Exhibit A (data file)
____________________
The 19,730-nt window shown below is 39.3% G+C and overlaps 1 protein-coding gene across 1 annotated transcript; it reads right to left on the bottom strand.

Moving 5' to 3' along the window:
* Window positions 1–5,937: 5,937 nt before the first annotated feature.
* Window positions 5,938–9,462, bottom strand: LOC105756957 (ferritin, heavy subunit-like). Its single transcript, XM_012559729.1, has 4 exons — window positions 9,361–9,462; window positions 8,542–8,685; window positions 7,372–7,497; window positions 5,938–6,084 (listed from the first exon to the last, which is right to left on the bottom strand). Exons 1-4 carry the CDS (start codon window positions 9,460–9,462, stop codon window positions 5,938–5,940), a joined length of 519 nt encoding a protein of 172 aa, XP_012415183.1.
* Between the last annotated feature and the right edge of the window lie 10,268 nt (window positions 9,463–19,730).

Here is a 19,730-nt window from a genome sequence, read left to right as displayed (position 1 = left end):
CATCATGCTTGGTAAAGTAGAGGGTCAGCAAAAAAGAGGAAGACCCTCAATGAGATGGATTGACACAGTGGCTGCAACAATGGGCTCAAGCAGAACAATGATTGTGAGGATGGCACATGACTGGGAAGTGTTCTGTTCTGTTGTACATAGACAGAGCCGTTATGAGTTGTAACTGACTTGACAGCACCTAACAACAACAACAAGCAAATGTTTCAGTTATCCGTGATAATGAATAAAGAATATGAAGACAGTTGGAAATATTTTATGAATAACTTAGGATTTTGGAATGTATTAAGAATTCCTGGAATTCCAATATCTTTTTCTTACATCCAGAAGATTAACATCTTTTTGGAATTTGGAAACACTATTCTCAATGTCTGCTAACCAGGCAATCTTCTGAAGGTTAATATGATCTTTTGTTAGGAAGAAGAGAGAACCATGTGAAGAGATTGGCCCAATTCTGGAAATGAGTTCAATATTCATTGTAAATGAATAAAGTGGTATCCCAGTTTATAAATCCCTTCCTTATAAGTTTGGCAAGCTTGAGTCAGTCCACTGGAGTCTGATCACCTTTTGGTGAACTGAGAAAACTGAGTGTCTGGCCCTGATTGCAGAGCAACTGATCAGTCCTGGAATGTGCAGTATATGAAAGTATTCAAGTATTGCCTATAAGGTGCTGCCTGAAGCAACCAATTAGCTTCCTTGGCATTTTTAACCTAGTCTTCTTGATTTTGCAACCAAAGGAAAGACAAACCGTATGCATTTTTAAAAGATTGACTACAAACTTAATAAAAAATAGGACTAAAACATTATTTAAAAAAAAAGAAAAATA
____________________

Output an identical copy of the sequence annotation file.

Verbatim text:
The 19,730-nt window shown below is 39.3% G+C and overlaps 1 protein-coding gene across 1 annotated transcript; it reads right to left on the bottom strand.

Moving 5' to 3' along the window:
* Window positions 1–5,937: 5,937 nt before the first annotated feature.
* Window positions 5,938–9,462, bottom strand: LOC105756957 (ferritin, heavy subunit-like). Its single transcript, XM_012559729.1, has 4 exons — window positions 9,361–9,462; window positions 8,542–8,685; window positions 7,372–7,497; window positions 5,938–6,084 (listed from the first exon to the last, which is right to left on the bottom strand). Exons 1-4 carry the CDS (start codon window positions 9,460–9,462, stop codon window positions 5,938–5,940), a joined length of 519 nt encoding a protein of 172 aa, XP_012415183.1.
* Between the last annotated feature and the right edge of the window lie 10,268 nt (window positions 9,463–19,730).

Here is a 19,730-nt window from a genome sequence, read left to right as displayed (position 1 = left end):
CATCATGCTTGGTAAAGTAGAGGGTCAGCAAAAAAGAGGAAGACCCTCAATGAGATGGATTGACACAGTGGCTGCAACAATGGGCTCAAGCAGAACAATGATTGTGAGGATGGCACATGACTGGGAAGTGTTCTGTTCTGTTGTACATAGACAGAGCCGTTATGAGTTGTAACTGACTTGACAGCACCTAACAACAACAACAAGCAAATGTTTCAGTTATCCGTGATAATGAATAAAGAATATGAAGACAGTTGGAAATATTTTATGAATAACTTAGGATTTTGGAATGTATTAAGAATTCCTGGAATTCCAATATCTTTTTCTTACATCCAGAAGATTAACATCTTTTTGGAATTTGGAAACACTATTCTCAATGTCTGCTAACCAGGCAATCTTCTGAAGGTTAATATGATCTTTTGTTAGGAAGAAGAGAGAACCATGTGAAGAGATTGGCCCAATTCTGGAAATGAGTTCAATATTCATTGTAAATGAATAAAGTGGTATCCCAGTTTATAAATCCCTTCCTTATAAGTTTGGCAAGCTTGAGTCAGTCCACTGGAGTCTGATCACCTTTTGGTGAACTGAGAAAACTGAGTGTCTGGCCCTGATTGCAGAGCAACTGATCAGTCCTGGAATGTGCAGTATATGAAAGTATTCAAGTATTGCCTATAAGGTGCTGCCTGAAGCAACCAATTAGCTTCCTTGGCATTTTTAACCTAGTCTTCTTGATTTTGCAACCAAAGGAAAGACAAACCGTATGCATTTTTAAAAGATTGACTACAAACTTAATAAAAAATAGGACTAAAACATTATTTAAAAAAAAAGAAAAATA